An important step towards a completely new experimental access to quantum physics has been made at University of Konstanz. The team of scientists headed by...

Im Focus: How gut bacteria can make us ill

HZI researchers decipher infection mechanisms of Yersinia and immune responses of the host

Yersiniae cause severe intestinal infections. Studies using Yersinia pseudotuberculosis as a model organism aim to elucidate the infection mechanisms of these...

Im Focus: Interfacial Superconductivity: Magnetic and superconducting order revealed simultaneously

Researchers from the University of Hamburg in Germany, in collaboration with colleagues from the University of Aarhus in Denmark, have synthesized a new superconducting material by growing a few layers of an antiferromagnetic transition-metal chalcogenide on a bismuth-based topological insulator, both being non-superconducting materials.

While superconductivity and magnetism are generally believed to be mutually exclusive, surprisingly, in this new material, superconducting correlations...

Im Focus: Studying fundamental particles in materials

Laser-driving of semimetals allows creating novel quasiparticle states within condensed matter systems and switching between different states on ultrafast time scales

Studying properties of fundamental particles in condensed matter systems is a promising approach to quantum field theory. Quasiparticles offer the opportunity...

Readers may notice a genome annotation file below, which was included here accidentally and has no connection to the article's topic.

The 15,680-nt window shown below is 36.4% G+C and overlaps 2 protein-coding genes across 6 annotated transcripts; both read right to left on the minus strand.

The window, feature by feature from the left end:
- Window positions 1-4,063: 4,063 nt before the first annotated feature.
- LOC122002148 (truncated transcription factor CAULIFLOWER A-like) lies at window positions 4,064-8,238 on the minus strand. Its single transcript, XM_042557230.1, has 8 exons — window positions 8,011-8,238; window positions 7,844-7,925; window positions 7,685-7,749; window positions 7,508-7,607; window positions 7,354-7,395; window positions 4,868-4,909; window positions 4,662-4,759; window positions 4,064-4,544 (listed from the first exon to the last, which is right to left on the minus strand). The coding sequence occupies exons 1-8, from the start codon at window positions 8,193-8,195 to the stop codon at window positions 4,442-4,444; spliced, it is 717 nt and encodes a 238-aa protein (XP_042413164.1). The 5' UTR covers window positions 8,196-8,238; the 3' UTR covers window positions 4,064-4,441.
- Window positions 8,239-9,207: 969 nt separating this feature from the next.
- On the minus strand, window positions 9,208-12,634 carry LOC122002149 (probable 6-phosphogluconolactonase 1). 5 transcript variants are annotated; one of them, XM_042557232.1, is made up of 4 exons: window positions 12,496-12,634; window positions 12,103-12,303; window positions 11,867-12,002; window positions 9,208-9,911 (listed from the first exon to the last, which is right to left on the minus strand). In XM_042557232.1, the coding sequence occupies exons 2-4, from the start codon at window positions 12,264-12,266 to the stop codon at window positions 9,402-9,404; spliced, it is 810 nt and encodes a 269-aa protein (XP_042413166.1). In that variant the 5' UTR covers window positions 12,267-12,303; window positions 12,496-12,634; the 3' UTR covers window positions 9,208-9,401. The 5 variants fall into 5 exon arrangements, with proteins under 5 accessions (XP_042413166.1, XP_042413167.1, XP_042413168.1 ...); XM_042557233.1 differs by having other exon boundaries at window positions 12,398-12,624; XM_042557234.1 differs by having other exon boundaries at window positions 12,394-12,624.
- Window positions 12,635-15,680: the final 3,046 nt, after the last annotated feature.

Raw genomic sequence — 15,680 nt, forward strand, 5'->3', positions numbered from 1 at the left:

Im Focus: Designing Architecture with Solar Building Envelopes

Among the general public, solar thermal energy is currently associated with dark blue, rectangular collectors on building roofs. Technologies are needed for aesthetically high quality architecture which offer the architect more room for manoeuvre when it comes to low- and plus-energy buildings. With the “ArKol” project, researchers at Fraunhofer ISE together with partners are currently developing two façade collectors for solar thermal energy generation, which permit a high degree of design flexibility: a strip collector for opaque façade sections and a solar thermal blind for transparent sections. The current state of the two developments will be presented at the BAU 2017 trade fair.

As part of the “ArKol – development of architecturally highly integrated façade collectors with heat pipes” project, Fraunhofer ISE together with its partners...

All Focus news of the innovation-report >>>

Anzeige

Anzeige

Event News

Sustainable Water use in Agriculture in Eastern Europe and Central Asia

19.01.2017 | Event News

12V, 48V, high-voltage – trends in E/E automotive architecture

10.01.2017 | Event News

2nd Conference on Non-Textual Information on 10 and 11 May 2017 in Hannover

09.01.2017 | Event News

 
Latest News

Helmholtz International Fellow Award for Sarah Amalia Teichmann

20.01.2017 | Awards Funding

An innovative high-performance material: biofibers made from green lacewing silk

20.01.2017 | Materials Sciences

Ion treatments for cardiac arrhythmia — Non-invasive alternative to catheter-based surgery

20.01.2017 | Life Sciences

VideoLinks
B2B-VideoLinks
More VideoLinks >>>